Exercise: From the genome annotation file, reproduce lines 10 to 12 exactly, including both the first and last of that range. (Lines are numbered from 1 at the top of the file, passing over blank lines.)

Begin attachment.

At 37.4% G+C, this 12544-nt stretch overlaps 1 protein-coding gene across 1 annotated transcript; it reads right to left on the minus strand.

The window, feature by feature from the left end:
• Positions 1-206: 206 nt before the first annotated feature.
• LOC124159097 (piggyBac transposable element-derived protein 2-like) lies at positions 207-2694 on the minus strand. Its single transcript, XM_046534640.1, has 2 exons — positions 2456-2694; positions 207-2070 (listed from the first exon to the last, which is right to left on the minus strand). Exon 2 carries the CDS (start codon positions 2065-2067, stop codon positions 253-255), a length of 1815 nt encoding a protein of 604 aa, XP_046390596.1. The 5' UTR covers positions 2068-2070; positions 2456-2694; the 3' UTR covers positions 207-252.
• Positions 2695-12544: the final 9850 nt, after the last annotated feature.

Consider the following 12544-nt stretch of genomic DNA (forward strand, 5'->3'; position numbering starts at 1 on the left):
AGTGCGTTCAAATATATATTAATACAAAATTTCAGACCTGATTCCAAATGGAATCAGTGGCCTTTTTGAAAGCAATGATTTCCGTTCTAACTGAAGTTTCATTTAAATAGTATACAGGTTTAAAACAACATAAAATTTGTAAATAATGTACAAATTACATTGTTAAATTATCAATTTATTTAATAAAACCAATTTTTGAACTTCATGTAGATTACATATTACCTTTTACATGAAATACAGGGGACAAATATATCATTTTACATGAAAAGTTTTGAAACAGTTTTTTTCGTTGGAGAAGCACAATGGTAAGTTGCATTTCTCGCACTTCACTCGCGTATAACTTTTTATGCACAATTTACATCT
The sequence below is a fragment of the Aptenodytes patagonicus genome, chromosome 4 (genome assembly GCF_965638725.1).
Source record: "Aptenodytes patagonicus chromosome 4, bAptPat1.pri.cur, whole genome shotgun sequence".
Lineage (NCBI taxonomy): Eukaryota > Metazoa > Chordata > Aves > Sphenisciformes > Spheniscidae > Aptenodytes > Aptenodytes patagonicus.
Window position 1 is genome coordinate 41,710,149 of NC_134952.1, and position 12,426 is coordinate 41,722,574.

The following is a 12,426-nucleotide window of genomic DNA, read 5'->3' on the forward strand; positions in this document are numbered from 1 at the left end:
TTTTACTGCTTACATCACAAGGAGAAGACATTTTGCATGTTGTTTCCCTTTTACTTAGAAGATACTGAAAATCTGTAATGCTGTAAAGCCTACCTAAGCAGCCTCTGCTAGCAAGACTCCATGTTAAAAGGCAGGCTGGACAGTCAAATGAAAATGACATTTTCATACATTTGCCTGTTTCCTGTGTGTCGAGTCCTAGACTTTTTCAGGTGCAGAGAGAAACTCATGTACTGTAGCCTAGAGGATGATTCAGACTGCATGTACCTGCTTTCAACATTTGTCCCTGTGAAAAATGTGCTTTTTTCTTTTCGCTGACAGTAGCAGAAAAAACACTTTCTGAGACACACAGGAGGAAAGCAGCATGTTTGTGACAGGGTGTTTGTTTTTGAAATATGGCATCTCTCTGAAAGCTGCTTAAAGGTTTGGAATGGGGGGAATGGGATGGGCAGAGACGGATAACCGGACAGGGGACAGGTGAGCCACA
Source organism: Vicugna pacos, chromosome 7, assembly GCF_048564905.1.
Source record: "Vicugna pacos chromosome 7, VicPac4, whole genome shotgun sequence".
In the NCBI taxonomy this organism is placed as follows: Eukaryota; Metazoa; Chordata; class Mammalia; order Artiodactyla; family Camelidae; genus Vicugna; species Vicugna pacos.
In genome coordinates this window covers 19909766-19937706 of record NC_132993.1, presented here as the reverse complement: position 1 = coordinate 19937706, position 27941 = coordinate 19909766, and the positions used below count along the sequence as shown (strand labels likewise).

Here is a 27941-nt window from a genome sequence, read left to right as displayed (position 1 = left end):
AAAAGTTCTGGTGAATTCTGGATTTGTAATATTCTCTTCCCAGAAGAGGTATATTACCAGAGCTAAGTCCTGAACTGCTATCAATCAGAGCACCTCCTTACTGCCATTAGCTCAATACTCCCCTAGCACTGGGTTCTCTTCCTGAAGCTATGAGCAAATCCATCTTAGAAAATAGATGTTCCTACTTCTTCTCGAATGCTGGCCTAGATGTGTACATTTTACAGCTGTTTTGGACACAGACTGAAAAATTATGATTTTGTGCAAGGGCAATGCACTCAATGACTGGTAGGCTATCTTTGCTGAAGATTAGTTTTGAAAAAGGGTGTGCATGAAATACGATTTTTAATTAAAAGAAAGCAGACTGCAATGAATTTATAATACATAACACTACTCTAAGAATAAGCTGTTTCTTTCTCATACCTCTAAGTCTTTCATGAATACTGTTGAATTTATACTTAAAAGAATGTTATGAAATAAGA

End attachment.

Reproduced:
Lineage (NCBI taxonomy): Eukaryota > Metazoa > Chordata > Aves > Sphenisciformes > Spheniscidae > Aptenodytes > Aptenodytes patagonicus.
Window position 1 is genome coordinate 41,710,149 of NC_134952.1, and position 12,426 is coordinate 41,722,574.

The following is a 12,426-nucleotide window of genomic DNA, read 5'->3' on the forward strand; positions in this document are numbered from 1 at the left end: